“…he gazes upon creation to such an extent that he beholds God.” [1]
                                       —Hugo’s description of Marius in Les Misérables


Hugo captures the spiritual delight of a soul in tune with the music of the creation, with this depiction of the young Marius lost in joyous rapture as he admires the rich beauty of “the sky, space, the stars, flowers, children, the humanity among which he is suffering, the creation amid which he beams.”

To apprehend the beauty of the cosmos can stir our souls to believe we are seeing God himself. Who hasn’t felt this same awesome sensation while staring into the starry night or breathing summer air scented by blossoms?

Such reverie encourages the belief that one can discover God through nature, using human powers of observation and intellect. The Bible’s authors also feel the excitement of this spiritual response to nature: “The heavens declare the glory of God; And the firmament shows His handiwork.” [Ps 19:1]

Indeed this impression seems to inform debate over “natural theology”–the idea that the beauty and majesty of the natural world can lead us to apprehend God through his creation. But can we truly discover God through nature? This question has generated much heat, notably between the likes of Emil Brunner, who argued in the affirmative, and Karl Barth who replied, “No!”[2]

 But why the controversy? After all, the Bible acknowledges that God has left his fingerprints all over nature, including upon ourselves, whom God created in his very own image [Gen. 1:27]. These references to God’s image in humanity and his glory in the cosmos would seem to suggest that we can discern God in the creation.

Here is the hinge of the debate—if we are to discern god in our natural surroundings, by means of our natural powers of observation and intellect, what god will we find? And where will this god of our discernment lead us? Here Barth correctly poses the decisive question in the face of Brunner’s efforts to claim discernment of the true God of Scripture revealed in nature. Barth asks of Brunner’s natural theology,[3] “where is all this going to lead us?”[4] Where, indeed?! A theology grounded in nature can indeed lead us to appreciate God’s glory, but it does not lead us to apprehend God himself, in relationship of soul. The natural discernment process of natural theology naturally leads where it has always gone before. Mystics, poets, priests and philosophers throughout all time have been led to discern the god who makes sense to human minds—to the god who is one with nature and all people, to the god of mathematical purity, to the god of exquisite idealism which can be discovered apart from human culture, to a god unstained by human blood, sweat or tears. But natural theology does not lead to knowledge of God who would be known through death on a cross. Knowledge of that kind of God demands something more than can be gained by mere observation of nature and power of reason.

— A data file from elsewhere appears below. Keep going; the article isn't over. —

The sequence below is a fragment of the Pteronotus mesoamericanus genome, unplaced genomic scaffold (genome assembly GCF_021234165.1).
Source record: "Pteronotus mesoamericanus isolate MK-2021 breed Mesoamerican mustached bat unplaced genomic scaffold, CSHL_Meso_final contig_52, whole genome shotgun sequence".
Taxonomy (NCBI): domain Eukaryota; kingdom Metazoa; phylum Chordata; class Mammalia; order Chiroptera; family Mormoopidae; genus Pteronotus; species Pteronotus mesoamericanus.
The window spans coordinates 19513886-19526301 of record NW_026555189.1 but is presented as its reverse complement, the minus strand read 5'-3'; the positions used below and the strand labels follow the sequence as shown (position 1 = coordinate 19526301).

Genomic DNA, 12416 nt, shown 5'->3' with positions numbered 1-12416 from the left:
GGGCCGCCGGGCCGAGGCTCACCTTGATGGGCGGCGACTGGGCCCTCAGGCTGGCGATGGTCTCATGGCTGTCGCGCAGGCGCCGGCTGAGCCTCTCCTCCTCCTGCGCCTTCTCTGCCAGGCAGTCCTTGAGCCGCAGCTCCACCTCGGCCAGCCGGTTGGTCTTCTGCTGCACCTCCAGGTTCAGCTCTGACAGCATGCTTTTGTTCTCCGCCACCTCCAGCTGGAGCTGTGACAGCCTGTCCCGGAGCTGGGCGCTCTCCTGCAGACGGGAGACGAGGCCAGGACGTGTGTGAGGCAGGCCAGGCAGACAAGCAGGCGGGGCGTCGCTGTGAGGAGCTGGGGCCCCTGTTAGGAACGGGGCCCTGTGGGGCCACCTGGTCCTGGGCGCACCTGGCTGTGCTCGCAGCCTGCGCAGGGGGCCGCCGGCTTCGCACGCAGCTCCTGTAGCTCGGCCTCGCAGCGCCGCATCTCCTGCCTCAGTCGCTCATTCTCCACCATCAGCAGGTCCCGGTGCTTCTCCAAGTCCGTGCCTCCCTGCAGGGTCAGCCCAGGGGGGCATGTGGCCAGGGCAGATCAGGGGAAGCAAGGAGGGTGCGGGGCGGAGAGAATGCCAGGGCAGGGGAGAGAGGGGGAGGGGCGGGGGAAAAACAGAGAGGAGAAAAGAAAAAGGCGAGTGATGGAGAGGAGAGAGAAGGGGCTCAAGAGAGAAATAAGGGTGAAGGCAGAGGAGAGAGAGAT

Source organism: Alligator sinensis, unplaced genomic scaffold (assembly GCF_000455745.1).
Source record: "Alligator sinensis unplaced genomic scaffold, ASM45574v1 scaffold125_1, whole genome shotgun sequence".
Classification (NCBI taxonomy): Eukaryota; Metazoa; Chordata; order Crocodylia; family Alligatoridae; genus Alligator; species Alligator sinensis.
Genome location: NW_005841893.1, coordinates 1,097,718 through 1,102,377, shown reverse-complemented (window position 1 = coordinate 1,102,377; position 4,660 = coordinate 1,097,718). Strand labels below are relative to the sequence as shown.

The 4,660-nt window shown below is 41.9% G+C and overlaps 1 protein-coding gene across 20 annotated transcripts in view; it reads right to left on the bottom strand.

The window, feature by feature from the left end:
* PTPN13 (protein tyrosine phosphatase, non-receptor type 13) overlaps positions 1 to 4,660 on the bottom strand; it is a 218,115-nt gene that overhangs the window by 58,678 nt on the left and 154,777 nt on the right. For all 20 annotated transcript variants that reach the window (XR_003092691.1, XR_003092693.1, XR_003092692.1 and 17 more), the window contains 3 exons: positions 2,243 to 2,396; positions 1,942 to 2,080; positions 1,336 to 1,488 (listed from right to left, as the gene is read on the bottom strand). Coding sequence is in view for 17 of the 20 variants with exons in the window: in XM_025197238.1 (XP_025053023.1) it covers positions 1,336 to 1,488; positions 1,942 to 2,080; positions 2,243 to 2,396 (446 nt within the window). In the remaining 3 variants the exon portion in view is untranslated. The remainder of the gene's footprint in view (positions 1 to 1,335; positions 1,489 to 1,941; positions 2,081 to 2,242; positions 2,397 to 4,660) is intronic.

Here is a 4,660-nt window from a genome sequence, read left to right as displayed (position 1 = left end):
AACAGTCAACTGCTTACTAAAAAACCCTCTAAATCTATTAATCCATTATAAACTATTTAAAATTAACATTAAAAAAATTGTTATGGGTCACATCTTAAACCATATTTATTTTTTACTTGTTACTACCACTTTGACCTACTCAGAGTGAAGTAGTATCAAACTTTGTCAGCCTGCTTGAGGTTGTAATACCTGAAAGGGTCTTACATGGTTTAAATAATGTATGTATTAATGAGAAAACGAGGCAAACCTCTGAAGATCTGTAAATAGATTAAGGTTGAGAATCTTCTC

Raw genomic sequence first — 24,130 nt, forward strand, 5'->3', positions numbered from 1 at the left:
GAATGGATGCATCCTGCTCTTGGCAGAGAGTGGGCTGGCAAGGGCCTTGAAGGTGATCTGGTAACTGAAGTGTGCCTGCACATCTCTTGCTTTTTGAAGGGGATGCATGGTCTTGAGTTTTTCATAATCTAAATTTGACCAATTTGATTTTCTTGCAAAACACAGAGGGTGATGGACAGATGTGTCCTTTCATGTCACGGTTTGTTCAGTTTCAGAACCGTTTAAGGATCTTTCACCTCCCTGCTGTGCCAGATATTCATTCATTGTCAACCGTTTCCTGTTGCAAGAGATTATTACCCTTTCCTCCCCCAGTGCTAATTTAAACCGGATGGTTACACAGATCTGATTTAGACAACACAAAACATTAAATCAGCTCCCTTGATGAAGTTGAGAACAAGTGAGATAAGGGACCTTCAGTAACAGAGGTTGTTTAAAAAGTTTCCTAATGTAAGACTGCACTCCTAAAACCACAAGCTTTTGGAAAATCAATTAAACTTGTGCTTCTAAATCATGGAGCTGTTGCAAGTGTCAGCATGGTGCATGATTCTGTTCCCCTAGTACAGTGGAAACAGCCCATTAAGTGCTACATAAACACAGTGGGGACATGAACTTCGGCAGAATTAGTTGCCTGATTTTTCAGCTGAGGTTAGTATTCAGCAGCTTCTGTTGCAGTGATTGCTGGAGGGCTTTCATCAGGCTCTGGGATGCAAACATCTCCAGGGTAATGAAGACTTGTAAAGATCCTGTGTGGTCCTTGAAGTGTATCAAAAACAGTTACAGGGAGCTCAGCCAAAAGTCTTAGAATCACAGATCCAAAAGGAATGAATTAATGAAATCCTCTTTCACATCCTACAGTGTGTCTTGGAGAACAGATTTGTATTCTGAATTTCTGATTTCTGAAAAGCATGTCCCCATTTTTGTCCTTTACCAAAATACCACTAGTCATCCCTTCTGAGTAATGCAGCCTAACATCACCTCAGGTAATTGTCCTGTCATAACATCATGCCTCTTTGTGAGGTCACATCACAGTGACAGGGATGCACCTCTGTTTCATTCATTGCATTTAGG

Here then is the defining question on which the debate over natural theology hangs—where does it lead? Depending on our answer to this question, we may discover whether we are on the path guided by revelation of God the Father as revealed in Scripture and in Jesus Christ, or whether we are walking a path that leads away from relationship in Christ, heading toward the slippery slope that we find so inviting in moments of reverie not accompanied by the revelation and presence of the Holy Spirit.

[1] Victor Hugo, Les Misérables, III.v.iii, “Marius Grown Up.”

[2] Emil Brunner & Karl Barth, Natural Theology: Comprising “Nature and Grace” by Prof. Dr. Emil Brunner and the reply “No” by Dr. Karl Barth, (1934), published by Wipf & Stock (2002). Brunner argues that we can know God through nature, though in part and not in whole–“From nature we know the hands and feet but not the heart of God. We can know… his justice and even his goodness, but not his forgiving mercy.” (p. 38) Barth denies this claim, and warns theologians to “pass by so-called natural theology only as one would pass by an abyss into which it is inadvisable to step if one does not want to fall.” (p. 75)

[3] theologia naturlis, ibid.

[4] Ibid., p. 85.